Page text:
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2021 Tax Bill Signing

When Governor Reynolds took office in 2018, Iowa had the sixth highest individual income tax rate in the nation. With the Governor's plan proposed this year, Iowa's rate will be fifth lowest among all states that charge income tax, ranking us among the most tax-friendly states in America.


Thanks to the administration’s strong, conservative budgeting practices and fiscal responsibility, Iowa is in a formidable economic position. Last fiscal year, Iowa closed its books with a general fund balance of $1.24 billion and nearly $1 billion in cash reserves. In December 2021, the Revenue Estimating Conference projected that the state’s net general fund revenues for the current fiscal year (FY22) will exceed $9 billion, a 3% increase over the prior fiscal year, and that Iowa’s Taxpayer Trust Fund balance could top $2 billion.


There's never been a better time in Iowa for bold, yet practical tax reform that meets the priorities of the state, allows Iowans to keep more of what they earn, and creates a highly competitive tax system.

Governor Reynolds proposes:

  • Establishing a flat 4% individual income tax rate, further reducing individual income tax for all taxpaying Iowans.
  • Eliminating retirement income tax.
  • Exempting net capital gains on sale of employee-awarded capital stock.
  • Reforming Iowa’s corporate income tax.

State finances are strong and it’s time that Iowans reap the benefit. Hardworking taxpayers deserve a raise. Rather than overpaying the government and waiting for a refund, Iowans should keep more of their hard-earned pay upfront.

4% Flat Income Tax

  • Beginning in tax year 2023, implement four tax brackets ranging from 4.4% to 6.0%.
  • In subsequent tax years, eliminate the top rate annually until a 4% flat tax rate is achieved in tax year 2026.
  • A 4% flat tax is projected to save Iowa taxpayers more than $1.583 billion by tax year 2026.

According to the AARP, the market activities of Iowa’s 50+ population create jobs, wages and salaries. In 2018, adults 50-plus supported $6.3 billion in state and local taxes, 38% of Iowa’s total. That figure is projected to more than triple to $22 billion by 2050.

Retirement Income Exemption

  • Beginning in tax year 2023, Iowans age 55 and older would be exempt from state tax on retirement income earned from individual retirement account (IRA) distributions, taxable pensions and annuities.

Farmer Retirement Income Exemption

  • Beginning in tax year 2023, Iowa farmers age 55 and older who farmed for at least 10 years but have retired from farming operations, can elect an exemption of income from either cash rent or farm crop shares for all years the income is earned; or elect one, lifetime election to exclude the net capital gains from the sale of farmland.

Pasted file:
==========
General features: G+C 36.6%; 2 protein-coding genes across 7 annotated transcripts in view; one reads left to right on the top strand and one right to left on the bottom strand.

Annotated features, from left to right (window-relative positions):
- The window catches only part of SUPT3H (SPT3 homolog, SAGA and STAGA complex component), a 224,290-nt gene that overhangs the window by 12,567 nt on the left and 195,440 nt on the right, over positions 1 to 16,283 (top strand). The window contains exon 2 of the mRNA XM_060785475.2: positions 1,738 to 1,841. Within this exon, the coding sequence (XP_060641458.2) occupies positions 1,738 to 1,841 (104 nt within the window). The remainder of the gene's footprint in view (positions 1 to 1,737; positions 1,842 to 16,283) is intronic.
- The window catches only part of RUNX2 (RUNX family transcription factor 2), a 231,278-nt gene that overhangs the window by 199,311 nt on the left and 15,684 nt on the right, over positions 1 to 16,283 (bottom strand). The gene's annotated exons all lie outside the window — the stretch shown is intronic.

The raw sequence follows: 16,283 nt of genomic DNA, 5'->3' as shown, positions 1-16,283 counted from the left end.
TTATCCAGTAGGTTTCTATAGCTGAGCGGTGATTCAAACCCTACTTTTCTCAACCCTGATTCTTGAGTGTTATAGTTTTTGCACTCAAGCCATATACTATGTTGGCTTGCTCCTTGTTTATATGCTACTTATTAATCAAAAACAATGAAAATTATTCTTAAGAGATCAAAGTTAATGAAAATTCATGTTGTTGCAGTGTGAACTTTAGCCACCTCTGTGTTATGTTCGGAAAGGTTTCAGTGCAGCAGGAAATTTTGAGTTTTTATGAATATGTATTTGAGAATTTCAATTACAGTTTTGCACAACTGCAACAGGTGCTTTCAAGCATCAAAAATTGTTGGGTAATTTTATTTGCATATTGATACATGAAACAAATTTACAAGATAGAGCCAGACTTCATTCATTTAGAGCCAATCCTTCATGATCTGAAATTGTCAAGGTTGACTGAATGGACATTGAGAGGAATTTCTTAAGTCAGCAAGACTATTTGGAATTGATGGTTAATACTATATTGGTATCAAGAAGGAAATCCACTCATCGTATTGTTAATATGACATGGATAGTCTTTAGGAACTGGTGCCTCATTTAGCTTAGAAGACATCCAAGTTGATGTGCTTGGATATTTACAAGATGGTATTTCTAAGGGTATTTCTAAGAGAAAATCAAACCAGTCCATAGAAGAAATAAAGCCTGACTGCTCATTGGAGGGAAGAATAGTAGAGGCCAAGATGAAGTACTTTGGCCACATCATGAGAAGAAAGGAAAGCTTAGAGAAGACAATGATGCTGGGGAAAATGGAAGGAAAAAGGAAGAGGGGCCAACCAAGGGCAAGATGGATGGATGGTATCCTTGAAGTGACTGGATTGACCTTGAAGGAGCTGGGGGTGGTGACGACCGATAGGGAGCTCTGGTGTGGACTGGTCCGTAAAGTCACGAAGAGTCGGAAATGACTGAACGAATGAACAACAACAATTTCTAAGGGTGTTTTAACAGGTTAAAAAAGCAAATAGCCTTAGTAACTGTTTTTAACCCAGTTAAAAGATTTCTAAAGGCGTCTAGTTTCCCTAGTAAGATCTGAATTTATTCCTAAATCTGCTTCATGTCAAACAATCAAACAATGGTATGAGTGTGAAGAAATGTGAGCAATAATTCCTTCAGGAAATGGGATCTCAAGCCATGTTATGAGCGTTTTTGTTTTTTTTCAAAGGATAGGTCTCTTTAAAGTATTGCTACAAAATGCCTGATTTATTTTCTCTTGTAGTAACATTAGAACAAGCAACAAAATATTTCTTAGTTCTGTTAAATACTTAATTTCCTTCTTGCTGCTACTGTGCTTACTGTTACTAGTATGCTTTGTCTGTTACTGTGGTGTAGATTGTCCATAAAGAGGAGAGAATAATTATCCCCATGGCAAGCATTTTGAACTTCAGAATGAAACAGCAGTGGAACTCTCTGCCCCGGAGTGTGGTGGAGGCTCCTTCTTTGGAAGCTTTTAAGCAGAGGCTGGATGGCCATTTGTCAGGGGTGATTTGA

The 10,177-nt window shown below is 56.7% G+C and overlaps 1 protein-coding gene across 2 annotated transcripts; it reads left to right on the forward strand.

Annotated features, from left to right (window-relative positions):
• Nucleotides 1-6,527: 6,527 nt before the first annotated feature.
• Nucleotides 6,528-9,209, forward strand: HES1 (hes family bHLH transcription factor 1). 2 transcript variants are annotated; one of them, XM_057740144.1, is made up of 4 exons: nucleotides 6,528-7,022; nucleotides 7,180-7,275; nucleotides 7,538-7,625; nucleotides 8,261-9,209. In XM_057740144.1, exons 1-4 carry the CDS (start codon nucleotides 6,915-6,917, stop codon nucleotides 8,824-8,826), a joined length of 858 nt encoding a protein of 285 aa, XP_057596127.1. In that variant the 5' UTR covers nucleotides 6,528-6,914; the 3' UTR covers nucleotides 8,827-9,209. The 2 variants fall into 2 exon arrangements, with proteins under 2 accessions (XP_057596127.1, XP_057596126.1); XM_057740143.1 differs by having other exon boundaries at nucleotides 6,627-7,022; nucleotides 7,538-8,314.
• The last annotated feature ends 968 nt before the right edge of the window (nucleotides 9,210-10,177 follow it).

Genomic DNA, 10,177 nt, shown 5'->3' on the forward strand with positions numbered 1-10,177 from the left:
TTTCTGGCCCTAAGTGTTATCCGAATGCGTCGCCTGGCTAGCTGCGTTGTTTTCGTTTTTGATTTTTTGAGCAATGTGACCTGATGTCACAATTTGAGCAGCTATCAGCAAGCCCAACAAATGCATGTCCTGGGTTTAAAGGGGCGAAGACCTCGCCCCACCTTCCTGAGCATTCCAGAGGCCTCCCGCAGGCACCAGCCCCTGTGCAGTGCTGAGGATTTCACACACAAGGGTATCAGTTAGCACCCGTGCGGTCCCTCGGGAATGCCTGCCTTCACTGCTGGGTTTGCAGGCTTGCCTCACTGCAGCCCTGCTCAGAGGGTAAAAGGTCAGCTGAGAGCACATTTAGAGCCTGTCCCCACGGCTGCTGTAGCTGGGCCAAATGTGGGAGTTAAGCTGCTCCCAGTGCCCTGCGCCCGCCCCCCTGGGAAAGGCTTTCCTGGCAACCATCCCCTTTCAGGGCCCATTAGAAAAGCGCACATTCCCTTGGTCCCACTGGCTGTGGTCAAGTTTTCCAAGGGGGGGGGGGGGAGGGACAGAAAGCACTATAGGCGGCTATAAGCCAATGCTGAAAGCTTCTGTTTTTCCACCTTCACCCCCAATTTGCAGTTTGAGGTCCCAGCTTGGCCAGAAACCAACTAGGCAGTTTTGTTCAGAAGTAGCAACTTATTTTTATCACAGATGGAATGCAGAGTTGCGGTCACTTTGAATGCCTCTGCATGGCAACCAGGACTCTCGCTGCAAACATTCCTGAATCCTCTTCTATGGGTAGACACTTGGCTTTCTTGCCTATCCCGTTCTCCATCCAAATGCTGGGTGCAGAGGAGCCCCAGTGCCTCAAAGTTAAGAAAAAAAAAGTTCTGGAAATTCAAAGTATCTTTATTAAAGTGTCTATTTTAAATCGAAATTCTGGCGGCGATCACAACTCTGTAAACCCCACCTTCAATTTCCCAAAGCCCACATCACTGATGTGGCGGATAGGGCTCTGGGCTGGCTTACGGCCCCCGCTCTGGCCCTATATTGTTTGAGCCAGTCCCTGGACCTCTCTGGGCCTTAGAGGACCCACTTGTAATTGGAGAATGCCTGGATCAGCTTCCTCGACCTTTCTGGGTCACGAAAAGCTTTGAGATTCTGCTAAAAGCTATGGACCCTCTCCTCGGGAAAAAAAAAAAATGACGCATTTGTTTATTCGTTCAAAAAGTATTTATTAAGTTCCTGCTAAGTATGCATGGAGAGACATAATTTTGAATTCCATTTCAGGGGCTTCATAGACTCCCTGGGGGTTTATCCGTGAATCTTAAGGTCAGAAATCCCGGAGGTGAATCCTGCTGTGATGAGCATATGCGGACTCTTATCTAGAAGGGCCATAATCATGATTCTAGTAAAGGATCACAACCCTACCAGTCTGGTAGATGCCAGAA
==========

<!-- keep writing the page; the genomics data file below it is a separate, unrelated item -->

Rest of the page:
Iowans who are awarded capital stock from their employers currently pay all or some of the net capital gains taxes on those shares when they choose to sell them. Many states, including some neighboring Iowa, offer exemptions to encourage residents to remain in the state.

  • Allow one lifetime election to exclude the net capital gains from one stock of one qualified corporate or employee stock ownership plan (ESOP) from state income tax.
  • Qualified corporations must have done business in Iowa for a minimum of 10 years. Employee owners must have acquired capital stock while employed by the corporation for at least 10 years.
  • Under current law, 50% of net capital gains from an ESOP is allowed for deduction. The proposal would allow 100% of the net capital gains to be deducted.

Corporate tax levels directly affect economic activity in states, and those with more competitive structures and rates are in much better positions to grow existing businesses and attract new ones. Just a few years ago, Iowa’s rate was the highest in the country, but recent reforms have improved our national standing. Through continued common sense, pro-business strategies, Iowa can maximize its competitive advantage by offering businesses an opportunity to reduce their tax rate when they increase their revenue in Iowa.

  • For every fiscal year in which net corporate income tax receipts exceed $700 million, the surplus will be used to buy down the current top rate.
  • Following the close of the fiscal year, the Department of Revenue will determine the new top corporate income tax rate and apply it effective January 1 of the following tax year.
  • New top rates will be determined each fiscal year that net corporate income tax receipts exceed $700 million, until a uniform 5.5% corporate income tax rate is achieved, at which time it would be capped.
  • Once the rate is capped, excess tax revenue beyond $700 million will go into the state’s general fund.